2003 CPEO Military List Archive

From: Lenny Siegel <lsiegel@cpeo.org>
Date: 18 Feb 2003 17:16:20 -0000
Reply: cpeo-military
Subject: [CPEO-MEF] California cuts oversight
In a convoluted consequence of California's budget crunch, the oversight
of many military cleanup projects within the state is being cut back. As
a result cleanup activity is likely to be delayed. Ironically, the
problem is NOT a shortage of money.

California's oversight of military cleanup is generally conducted by the
statewide Department of Toxic Substances Control (DTSC) and the regional
Water Boards. The Department of Defense reimburses these agencies for
their costs under the Defense State Memorandum of Agreement  (DSMOA)
program. In the past there have been disputes between the military and
the state over the magnitude of DSMOA fund transfers. That is NOT the
problem today.

Instead, as part of the state's response to an unprecedented budget
shortfall, the governor's office has clamped personnel ceilings on most,
if not all state department's. Thus, DTSC and the Water Boards have had
to cut back on staffing levels. With fewer staff, they are unable, in a
timely fashion, to process documents from the Armed Services and
particularly the Formerly Used Defense Sites (FUDS) program managed by
the Army Corps of Engineers. Some Boards and DTSC, working with the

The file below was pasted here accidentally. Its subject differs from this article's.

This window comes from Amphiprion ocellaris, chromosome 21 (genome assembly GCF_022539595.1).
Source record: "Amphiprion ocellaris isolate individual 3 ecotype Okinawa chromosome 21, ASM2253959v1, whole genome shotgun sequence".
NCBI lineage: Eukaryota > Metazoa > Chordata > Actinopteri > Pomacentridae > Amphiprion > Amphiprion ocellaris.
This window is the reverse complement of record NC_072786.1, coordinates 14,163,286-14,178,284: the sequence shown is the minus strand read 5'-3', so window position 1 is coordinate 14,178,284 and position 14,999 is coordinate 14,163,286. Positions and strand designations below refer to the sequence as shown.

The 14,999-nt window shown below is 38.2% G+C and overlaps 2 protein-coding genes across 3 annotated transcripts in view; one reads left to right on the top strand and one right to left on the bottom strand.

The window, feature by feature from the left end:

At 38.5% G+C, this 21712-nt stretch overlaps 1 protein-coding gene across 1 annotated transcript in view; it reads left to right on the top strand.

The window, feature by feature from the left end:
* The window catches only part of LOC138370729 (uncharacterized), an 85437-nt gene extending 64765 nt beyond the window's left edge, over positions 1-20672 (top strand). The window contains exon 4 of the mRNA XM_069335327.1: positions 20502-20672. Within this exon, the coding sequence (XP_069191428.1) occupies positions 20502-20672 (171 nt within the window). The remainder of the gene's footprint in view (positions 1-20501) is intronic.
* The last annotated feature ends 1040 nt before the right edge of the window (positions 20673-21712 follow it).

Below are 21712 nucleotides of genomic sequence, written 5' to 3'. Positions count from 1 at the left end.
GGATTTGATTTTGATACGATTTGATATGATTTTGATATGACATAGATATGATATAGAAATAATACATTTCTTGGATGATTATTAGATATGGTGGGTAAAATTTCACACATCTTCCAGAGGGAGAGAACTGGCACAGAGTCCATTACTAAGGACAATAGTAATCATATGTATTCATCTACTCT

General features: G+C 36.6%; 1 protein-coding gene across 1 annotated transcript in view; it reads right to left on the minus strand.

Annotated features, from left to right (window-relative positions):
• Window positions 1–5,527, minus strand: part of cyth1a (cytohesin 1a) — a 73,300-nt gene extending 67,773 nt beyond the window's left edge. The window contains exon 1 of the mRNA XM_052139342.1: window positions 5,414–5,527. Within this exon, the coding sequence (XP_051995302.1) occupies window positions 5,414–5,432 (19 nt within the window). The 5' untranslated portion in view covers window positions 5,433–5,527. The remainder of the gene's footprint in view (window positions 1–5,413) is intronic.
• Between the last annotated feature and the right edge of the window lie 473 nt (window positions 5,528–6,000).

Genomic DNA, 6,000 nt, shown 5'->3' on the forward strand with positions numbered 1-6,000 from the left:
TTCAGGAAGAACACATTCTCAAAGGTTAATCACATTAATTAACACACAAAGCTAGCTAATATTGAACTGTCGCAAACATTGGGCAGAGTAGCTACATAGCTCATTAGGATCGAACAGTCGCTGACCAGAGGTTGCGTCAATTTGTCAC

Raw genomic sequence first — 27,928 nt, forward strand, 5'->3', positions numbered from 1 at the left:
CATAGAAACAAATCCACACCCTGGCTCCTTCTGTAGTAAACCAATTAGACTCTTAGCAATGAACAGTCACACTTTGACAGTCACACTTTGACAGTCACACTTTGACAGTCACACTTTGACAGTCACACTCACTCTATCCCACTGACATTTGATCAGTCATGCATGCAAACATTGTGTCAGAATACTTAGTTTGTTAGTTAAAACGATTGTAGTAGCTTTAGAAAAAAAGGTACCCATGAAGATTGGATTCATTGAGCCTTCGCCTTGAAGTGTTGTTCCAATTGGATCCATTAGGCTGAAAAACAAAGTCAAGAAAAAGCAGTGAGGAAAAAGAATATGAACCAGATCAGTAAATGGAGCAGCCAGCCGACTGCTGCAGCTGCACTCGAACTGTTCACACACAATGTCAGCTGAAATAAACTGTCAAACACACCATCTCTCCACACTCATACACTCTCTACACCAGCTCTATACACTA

military, have been able to juggle their resources to deal with the most
pressing requirements, but some projects are on hold.

This has only become a public issue on the Central Coast, where the
Regional Water Board oversees cleanup at Fort Ord and the Monterey
Airport FUDS. But it's an issue statewide, and the Defense cleanup
programs are preparing to shift money outside the state because they
cannot execute their programs without regulatory consultation. (And they
should be complimented for rejecting the impulse to plow ahead without
proper oversight.)

Thus, in implementing a policy designed to save the state money,
California is actually losing money, twice. First, by not making
sufficient staff available to carry out DSMOA requirements, it is
rejecting federal funding. Second, by slowing the pace of oversight - in
many cases delaying project review until next fiscal year - the state is
essentially forcing the Defense Department to divert larger sums of
money to other states.

A number of people within California's regulatory agencies recognize the
problem, but it is apparently difficult for them to get the attention of
the governor and high-level officials. That's understandable, given the
massive financial crisis facing schools, child care, public safety, and
health care.

But this is a problem that can and should be fixed because a relatively
simple modification in policy would actually protect public health and
the environment while actually SAVING, not COSTING the state money.


Lenny Siegel
Director, Center for Public Environmental Oversight
c/o PSC, 278-A Hope St., Mountain View, CA 94041
Voice: 650/961-8918 or 650/969-1545
Fax: 650/961-8918

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